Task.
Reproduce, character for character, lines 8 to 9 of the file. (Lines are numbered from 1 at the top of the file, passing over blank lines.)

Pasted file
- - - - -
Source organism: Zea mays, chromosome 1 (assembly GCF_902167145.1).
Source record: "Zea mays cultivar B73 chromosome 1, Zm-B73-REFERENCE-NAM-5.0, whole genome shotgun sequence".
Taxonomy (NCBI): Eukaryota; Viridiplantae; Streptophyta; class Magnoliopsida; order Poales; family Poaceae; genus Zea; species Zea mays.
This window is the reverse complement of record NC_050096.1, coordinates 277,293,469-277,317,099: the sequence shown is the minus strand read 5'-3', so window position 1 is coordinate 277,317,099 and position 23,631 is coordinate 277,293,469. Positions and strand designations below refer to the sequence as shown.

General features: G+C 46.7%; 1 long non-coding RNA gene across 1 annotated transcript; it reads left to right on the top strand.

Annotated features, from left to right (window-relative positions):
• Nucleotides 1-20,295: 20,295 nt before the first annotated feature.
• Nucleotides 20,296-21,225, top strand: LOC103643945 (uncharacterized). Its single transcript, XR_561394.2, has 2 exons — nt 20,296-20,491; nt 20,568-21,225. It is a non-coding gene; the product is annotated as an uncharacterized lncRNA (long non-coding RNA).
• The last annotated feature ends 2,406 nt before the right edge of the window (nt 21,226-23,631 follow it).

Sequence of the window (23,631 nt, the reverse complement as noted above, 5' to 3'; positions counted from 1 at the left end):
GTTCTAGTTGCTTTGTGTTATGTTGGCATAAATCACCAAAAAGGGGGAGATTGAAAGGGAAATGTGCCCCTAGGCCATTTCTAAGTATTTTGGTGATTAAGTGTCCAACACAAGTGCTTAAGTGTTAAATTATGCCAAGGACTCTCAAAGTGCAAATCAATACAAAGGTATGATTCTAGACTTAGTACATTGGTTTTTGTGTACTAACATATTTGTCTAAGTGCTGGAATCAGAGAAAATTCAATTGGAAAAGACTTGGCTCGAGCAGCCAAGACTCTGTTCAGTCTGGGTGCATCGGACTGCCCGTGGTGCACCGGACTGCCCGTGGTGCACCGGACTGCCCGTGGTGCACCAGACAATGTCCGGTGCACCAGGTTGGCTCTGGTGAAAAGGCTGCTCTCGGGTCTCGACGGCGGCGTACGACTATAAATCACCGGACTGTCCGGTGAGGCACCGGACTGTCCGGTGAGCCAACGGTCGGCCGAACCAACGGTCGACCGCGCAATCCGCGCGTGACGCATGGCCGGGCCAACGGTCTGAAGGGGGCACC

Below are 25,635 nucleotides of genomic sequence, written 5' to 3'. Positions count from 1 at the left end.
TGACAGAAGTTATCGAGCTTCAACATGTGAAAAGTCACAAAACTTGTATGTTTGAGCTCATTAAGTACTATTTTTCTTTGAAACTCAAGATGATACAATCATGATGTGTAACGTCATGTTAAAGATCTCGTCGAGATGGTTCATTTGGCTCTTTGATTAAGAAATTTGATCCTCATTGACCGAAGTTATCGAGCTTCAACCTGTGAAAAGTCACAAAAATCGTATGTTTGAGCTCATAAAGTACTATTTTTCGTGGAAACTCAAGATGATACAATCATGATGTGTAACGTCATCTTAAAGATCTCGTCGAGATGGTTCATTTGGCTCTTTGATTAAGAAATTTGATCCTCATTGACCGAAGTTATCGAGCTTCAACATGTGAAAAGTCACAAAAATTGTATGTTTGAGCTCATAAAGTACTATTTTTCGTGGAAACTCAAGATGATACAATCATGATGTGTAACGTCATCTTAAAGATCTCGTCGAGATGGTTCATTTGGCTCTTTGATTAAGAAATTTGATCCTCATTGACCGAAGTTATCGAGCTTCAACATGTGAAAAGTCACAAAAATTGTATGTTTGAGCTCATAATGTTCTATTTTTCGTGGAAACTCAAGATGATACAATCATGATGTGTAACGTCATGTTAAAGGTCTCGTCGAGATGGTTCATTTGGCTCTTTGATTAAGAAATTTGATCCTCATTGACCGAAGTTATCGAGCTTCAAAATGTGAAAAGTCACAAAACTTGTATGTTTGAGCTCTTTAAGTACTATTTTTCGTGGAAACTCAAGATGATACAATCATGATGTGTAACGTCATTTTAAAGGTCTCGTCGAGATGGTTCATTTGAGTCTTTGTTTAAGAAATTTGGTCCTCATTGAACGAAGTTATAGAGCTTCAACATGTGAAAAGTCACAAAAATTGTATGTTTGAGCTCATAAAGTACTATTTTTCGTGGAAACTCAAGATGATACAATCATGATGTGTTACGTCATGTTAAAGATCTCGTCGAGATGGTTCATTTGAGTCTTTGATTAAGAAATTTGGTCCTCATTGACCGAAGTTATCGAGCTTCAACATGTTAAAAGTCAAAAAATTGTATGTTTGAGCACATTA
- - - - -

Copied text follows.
• Nucleotides 20,296-21,225, top strand: LOC103643945 (uncharacterized). Its single transcript, XR_561394.2, has 2 exons — nt 20,296-20,491; nt 20,568-21,225. It is a non-coding gene; the product is annotated as an uncharacterized lncRNA (long non-coding RNA).
• The last annotated feature ends 2,406 nt before the right edge of the window (nt 21,226-23,631 follow it).